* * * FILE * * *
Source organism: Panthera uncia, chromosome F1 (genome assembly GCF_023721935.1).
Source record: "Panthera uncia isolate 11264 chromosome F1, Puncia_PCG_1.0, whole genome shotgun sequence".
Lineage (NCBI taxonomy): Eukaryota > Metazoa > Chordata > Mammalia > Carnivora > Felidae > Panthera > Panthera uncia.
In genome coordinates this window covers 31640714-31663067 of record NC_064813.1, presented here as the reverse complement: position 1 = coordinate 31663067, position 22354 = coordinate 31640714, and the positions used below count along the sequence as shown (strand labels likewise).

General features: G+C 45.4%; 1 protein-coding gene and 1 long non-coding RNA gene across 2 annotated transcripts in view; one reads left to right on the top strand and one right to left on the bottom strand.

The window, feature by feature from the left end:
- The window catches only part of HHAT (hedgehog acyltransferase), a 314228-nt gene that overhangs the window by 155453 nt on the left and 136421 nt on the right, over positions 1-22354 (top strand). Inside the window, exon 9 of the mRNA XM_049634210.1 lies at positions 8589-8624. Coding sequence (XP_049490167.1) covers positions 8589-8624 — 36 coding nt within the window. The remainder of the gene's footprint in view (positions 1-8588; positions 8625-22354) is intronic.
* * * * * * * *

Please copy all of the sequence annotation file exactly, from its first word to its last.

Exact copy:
Source organism: Panthera uncia, chromosome F1 (genome assembly GCF_023721935.1).
Source record: "Panthera uncia isolate 11264 chromosome F1, Puncia_PCG_1.0, whole genome shotgun sequence".
Lineage (NCBI taxonomy): Eukaryota > Metazoa > Chordata > Mammalia > Carnivora > Felidae > Panthera > Panthera uncia.
In genome coordinates this window covers 31640714-31663067 of record NC_064813.1, presented here as the reverse complement: position 1 = coordinate 31663067, position 22354 = coordinate 31640714, and the positions used below count along the sequence as shown (strand labels likewise).

General features: G+C 45.4%; 1 protein-coding gene and 1 long non-coding RNA gene across 2 annotated transcripts in view; one reads left to right on the top strand and one right to left on the bottom strand.

The window, feature by feature from the left end:
- The window catches only part of HHAT (hedgehog acyltransferase), a 314228-nt gene that overhangs the window by 155453 nt on the left and 136421 nt on the right, over positions 1-22354 (top strand). Inside the window, exon 9 of the mRNA XM_049634210.1 lies at positions 8589-8624. Coding sequence (XP_049490167.1) covers positions 8589-8624 — 36 coding nt within the window. The remainder of the gene's footprint in view (positions 1-8588; positions 8625-22354) is intronic.